The legends return

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January 8, 2015 9:12 AM

Eddie Eastman is the special guest at the Canadian Country Music Legends show at the Vic Juba Community Theatre on Jan. 23. His hit song, Eastbound 401, is about driving along Highway 401 in southern Ontario.

Traditional country music is coming to Lloydminster, as the Canadian Country Music Legends tour hits the Vic Juba Community Theatre on Jan. 23.

The concert is presented by the Association for Canadian Country Music Legends (ACCML), an organization dedicating to preserving and promoting traditional country music.

The group’s president and founder George Myren says that although their audiences typically grew up listening to classic country music, the Legends are reaching a younger demographic.

“Theres a lot of young people now starting to take notice of the older songs and that type of music because it was clean,” Myren said. “It was steel guitar, fiddle, lead guitars, whereas the new music is very heavily orchestrated.”

The lineup includes many celebrated country music performers, including 2002 Canadian Country Music Association (CCMA) Hall of Fame inductee Bev Munro, 2010 CCMA Hall of Fame inductees Joyce Smith and Eddie Eastman, and two-time Grand North American Fiddle Champion Alfie Myhre. Myren, himself a 2007 National Traditional Country Music Hall of Fame inductee and a three-time Calgary Stampede champion, will also perform with his group, Rodeo Wind.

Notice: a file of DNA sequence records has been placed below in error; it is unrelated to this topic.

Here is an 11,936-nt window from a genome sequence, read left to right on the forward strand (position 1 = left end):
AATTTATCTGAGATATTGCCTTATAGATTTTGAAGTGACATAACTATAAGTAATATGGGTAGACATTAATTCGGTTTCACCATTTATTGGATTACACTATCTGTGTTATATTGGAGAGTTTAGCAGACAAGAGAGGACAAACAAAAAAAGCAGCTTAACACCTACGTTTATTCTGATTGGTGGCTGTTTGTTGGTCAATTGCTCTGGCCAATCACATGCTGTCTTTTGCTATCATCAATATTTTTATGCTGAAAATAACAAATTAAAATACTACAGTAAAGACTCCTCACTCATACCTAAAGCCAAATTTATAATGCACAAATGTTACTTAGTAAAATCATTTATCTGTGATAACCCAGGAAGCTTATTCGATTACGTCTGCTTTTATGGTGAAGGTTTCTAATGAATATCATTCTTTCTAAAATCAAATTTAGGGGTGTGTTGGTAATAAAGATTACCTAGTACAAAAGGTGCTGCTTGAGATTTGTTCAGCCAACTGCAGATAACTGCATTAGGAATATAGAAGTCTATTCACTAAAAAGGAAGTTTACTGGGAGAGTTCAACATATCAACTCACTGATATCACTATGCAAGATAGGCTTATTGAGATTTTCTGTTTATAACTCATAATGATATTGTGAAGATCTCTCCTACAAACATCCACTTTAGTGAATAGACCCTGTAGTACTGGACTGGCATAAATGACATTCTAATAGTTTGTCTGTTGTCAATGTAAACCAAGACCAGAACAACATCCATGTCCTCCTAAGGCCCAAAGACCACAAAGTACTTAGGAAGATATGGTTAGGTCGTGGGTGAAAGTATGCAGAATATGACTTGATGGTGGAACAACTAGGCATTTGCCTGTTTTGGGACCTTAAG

Also on the bill is country singer Randy Hollar, who will be honouring Canadian country music great Wilf Carter, who passed away in 1996 at the age of 91.

“We always do a tribute to Wilf Carter and we have a guy who sounds so much like Wilf Carter you’d think it was him still alive,” Myren said.

But despite the impressive roll call, the Canadian Country Music Legends tour was not originally intended to be an ongoing endeavour.

“We started this thing as a millennium project in 2000 and we thought it was a one-shot deal, and then we tried it the following (year) and it was so successful that were still going. This is our 16th year now,” Myren said. “I know we’ve turned a lot of younger people to start listening to the older classic tunes. In fact, a lot of radio stations now have classic country.”

Myren says the Legends band is one of the only groups actively keeping classic country music alive.

“We’re one of the very few bands, probably the only one in Western Canada, that is really doing that so we’re kind of unique in a way. There are small groups, but they don’t go onto the road as much as we do,” he said. “When Country Music Week comes to Edmonton, we always put a traditional show on and its very successful.”

Myren says the Legends band will play anywhere someone will hire them, but they mostly tour in Alberta, British Columbia and Saskatchewan.

“It’s a very entertaining show and you get to see Canadian country music people in a package, not one artist. You see 10 of us total on that stage at the finale,” he said.

“I’ve had a lot of people come to our shows and say, ‘Hey I just got back from Nashville and you guys are way better than the Grand Ole Opry.’ That makes us feel pretty proud about what we’re trying to promote.”

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